Since Donald Trump was elected president in November of 2016, many of his critics and opponents have convinced themselves that the end of his presidency was just around the corner. This tendency began during his campaign when many believed that inevitably Trump’s bizarre statements, checkered personal history, overt racism, history of being a sexual predator, extreme lack of qualifications and insufficient intellectual capacity would stop him from getting nominated and then elected.

The belief that the Trump era cannot last has led many believe in various deus ex machinas ranging from Hamilton electors to Robert Mueller III to impeachment to the midterm elections to Trump magically maturing once he got into office to congressional republicans having a sense of ethics and patriotism to the 25th amendment and much more. Some of these hopes seem like something from a long time ago. For example, how many people even remember the discussion about Hamilton electors in late 2016. However, this sentiment, despite being proven wrong over and over again, still persists. As recently as March of this year a smart and respected  American writer speculated that due to Trump’s mishandling of the Coronavirus crisis, his presidency was effectively over. In the more than two months since that article was written, Trump’s handling of the crisis has gotten much worse, and tens of thousands more Americans have died of the virus, but the Trump presidency is very far from over.

There is reason to believe that between voter suppression laws, the challenges raised to the election because of the pandemic and the likelihood that universal vote by mail options will not be implemented across all states and groups, this election will not be free and fair

During the last months the newest deus ex machina has emerged in the form of the election. Consistently encouraging polling data as well as the reality that Donald Trump’s reelection platform rests on death and depression, have led too many to believe that Joe Biden is likely to defeat Trump in November. If that happens, so the thinking goes, we will be able to relegate the Trump experience to the realm of political nightmare and begin to rapidly restore American democracy. This view is not exactly wrong, but unfortunately it is not right enough.

It is true that Joe Biden is leading in most polls and that he is the favorite to win in November. However, there are a lot of caveats to that that should not be overlooked. First, there is reason to believe that between voter suppression laws, the challenges raised to the election because of the pandemic and the likelihood that universal vote by mail options will not be implemented across all states and groups, this election will not be free and fair. Republican political shenanigans that include limiting access to mail in ballots, harassing voters of color and passing voter ID laws targeting students and people of color, all of which are almost certain to occur in the coming months, mean that the election will be held not an even playing field, but one that has been tilted to favor the Republicans at the expense of fairness and democracy.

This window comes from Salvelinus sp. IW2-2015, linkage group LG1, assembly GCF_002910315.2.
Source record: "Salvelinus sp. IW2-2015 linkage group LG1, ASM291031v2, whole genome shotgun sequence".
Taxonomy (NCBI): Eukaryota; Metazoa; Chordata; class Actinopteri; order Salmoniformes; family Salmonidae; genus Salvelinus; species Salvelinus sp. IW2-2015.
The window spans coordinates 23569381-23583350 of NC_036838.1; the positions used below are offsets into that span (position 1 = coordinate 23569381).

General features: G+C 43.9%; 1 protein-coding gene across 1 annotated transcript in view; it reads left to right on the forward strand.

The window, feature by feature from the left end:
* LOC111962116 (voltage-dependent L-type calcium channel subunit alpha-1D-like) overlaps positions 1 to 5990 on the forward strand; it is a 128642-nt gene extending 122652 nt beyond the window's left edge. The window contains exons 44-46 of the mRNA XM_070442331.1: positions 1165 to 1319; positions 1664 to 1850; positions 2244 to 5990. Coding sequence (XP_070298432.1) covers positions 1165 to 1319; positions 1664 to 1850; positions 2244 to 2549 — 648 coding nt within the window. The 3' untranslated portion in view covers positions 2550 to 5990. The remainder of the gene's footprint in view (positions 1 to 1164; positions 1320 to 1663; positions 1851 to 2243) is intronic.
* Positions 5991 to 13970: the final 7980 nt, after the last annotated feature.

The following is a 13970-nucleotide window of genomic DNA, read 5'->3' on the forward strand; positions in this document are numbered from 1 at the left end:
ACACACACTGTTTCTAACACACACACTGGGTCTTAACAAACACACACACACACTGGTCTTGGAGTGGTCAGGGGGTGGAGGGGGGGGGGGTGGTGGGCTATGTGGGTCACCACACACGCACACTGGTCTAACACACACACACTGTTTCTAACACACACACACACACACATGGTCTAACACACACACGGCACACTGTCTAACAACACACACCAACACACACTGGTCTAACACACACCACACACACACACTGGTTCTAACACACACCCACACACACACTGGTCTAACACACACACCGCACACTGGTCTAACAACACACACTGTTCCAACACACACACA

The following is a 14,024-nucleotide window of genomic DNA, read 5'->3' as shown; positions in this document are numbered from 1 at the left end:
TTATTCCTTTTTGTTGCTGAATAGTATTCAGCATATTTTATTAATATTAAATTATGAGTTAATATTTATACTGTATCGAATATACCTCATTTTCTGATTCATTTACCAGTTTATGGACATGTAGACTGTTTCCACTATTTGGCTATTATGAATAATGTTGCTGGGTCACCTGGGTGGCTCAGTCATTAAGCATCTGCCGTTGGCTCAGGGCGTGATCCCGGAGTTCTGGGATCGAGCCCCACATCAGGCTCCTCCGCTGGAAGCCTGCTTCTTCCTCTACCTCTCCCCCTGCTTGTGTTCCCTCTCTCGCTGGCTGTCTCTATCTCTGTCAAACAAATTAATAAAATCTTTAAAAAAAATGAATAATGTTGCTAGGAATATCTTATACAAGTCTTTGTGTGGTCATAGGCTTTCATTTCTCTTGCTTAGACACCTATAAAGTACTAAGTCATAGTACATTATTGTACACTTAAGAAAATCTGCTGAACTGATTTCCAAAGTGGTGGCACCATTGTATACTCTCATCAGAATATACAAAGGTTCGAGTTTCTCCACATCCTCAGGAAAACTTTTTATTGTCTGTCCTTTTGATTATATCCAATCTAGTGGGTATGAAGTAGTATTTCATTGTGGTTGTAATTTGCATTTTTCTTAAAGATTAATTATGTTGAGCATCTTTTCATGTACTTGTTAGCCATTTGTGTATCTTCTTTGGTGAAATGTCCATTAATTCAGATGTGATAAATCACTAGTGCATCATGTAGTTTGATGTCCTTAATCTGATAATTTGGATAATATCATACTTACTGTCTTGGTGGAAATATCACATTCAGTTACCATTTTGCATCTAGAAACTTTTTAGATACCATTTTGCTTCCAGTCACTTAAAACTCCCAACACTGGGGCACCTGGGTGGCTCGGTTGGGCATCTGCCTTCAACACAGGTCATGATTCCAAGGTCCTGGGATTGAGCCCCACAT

It is also now evident that Donald Trump will not leave office easily if he loses the election. While his contempt for democratic processes had always been evident, in recent weeks Trump has accelerated his efforts to undermine the legitimacy of the election, in the eyes of his followers, by consistently, and groundlessly, equating voting by mail with election fraud. Therefore, if Biden wins on November 3rd, he very likely will have to navigate a 14 week period in which Trump will claim election fraud and mobilize legal and political strategies to remain in office. This will be done with the full support of the Republican Party which is now irreversibly intertwined with the Trump cult. Additionally, given that in recent weeks Trump has asked his supporters to take up arms to oppose the decisions of Democratic governors. It is not at all hard to imagine him asking those same supporters to behave similarly to make sure Trump can stay in office. Thus, the assumption that an electoral victory leads to a transition in power is no longer a given in American politics-and to believe that is, sadly, to believe in yet another deus ex machina.

Even if he leaves office, Trump is not going to resist continuing to Tweet, hold rallies and spread lies among his cult followers… Local Republican may believe Trump’s lies about the election and refuse to recognize Biden’s authority

Trump’s efforts to remain in office after losing may ultimately fail, making it possible for Biden to be sworn in as president in January 2021. However, even if that happens, Donald Trump is unlikely to go away. Even if he leaves office, Trump is not going to resist continuing to Tweet, hold rallies and spread lies among his cult followers. That agitation will be amplified on Fox News and will present a real challenge to President Biden’s ability to govern. Local Republican may believe Trump’s lies about the election and refuse to recognize Biden’s authority. To some extent, this is already happening as some local authorities have refused to enforce their state’s social distancing policies.

This may sound far-fetched, but in Donald Trump’s America too many things that seemed far-fetched once have now become reality. Instead, this should be a reminder that when it comes to building American democracy, we are in for a difficult and long struggle, and that even elections and new presidents are not a deus ex machinas.

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